Diabetes and Peripheral Neuropathy in Figures
Peripheral neuropathy is the medical term for damage to the nerves outside your brain and spinal cord. Nerve damage that develops as a complication of diabetes is known as diabetic peripheral neuropathy.²
Here are a few key statistics about diabetes and peripheral neuropathy:³ ⁴
100% of diabetics are at risk of developing peripheral neuropathy
as many as 50% of diabetics develop peripheral neuropathy
up to 50% of people with diabetic peripheral neuropathy don’t experience any symptoms
Risk Factors For People With Diabetes
If you have diabetes, here are some risk factors for peripheral neuropathy you should be aware of:
Blood Sugar Control
This is the greatest risk factor for diabetic complications, including nerve damage.
High blood sugar. Research has shown that high blood sugar is a major cause of nerve damage, so avoiding spikes and keeping blood sugar consistently within your target range is the best way to protect the health of your nerves and blood vessels.
Diabetes medication. Metformin—a common diabetes medication—can cause vitamin B deficiency as a side effect. Vitamin B deficiency is another known cause of peripheral neuropathy.
Other Risk Factors and Complications
Vitamin B deficiency. A low level of B vitamins can be a major contributing factor to peripheral neuropathy in people with diabetes. If you have diabetes, ask your doctor about taking a vitamin B complex.⁶
Duration of diabetes. Your risk of diabetic neuropathy increases the longer you have diabetes, especially if your blood sugar level isn't well-controlled.⁵
Kidney disease. Diabetes can cause damage to the kidneys, which may in turn lead to nerve damage. The reasons for this are not fully understood, but one factor may be an increased loss of essential vitamins that are crucial for a healthy nervous system.⁷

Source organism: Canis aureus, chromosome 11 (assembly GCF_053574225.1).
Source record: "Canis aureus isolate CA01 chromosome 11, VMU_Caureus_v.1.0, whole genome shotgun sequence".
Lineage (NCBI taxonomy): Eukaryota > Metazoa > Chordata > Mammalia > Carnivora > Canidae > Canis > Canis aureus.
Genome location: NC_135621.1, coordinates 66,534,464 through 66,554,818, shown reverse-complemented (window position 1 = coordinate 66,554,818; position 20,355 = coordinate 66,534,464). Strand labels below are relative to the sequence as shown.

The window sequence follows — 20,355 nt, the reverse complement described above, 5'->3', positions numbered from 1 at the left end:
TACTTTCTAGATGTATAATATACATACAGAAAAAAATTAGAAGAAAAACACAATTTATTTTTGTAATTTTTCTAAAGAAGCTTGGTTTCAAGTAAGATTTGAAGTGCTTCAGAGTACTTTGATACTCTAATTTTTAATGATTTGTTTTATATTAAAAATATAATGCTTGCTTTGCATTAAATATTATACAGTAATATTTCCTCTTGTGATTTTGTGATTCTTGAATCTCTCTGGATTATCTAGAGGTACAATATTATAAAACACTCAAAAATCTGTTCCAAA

Being overweight. Being overweight or obese may increase your risk of diabetic peripheral neuropathy.⁸
Smoking. If you are diabetic, cigarettes increase your risk for neuropathy, so quitting is essential to limit the development of diabetic complications.⁹
High blood pressure. This condition, also known as hypertension, is a risk factor for both cardiovascular disease and diabetic neuropathy.¹⁰
Foot care. Diabetic patients are at high risk of unknowingly injuring their feet due to pamamanhid (numbness). In people with diabetes, this pamamanhid (numbness) is the result of nerve damage and commonly starts in the feet. Look after your feet and have them checked regularly by your doctor or check them yourself to prevent sores, ulcers or even gangrene.¹¹
For some people, the symptoms of peripheral neuropathy are mild. For others, diabetic neuropathy can be painful and debilitating.
Diabetes also affects the metabolism of the neurotropic vitamins B1, B6, and B12, leading to a greater risk of deficiencies. As these vitamins are essential for nerve health, keeping their level within the normal range is of vital importance.
In addition to following the other advice in this article, taking a vitamin B complex like Vitamins B1+B6+B12 (NEUROBION®) or Vitamins B1+B6+B12 (NEUROBION® Forte) could help reduce the risk of nerve damage if you have diabetes.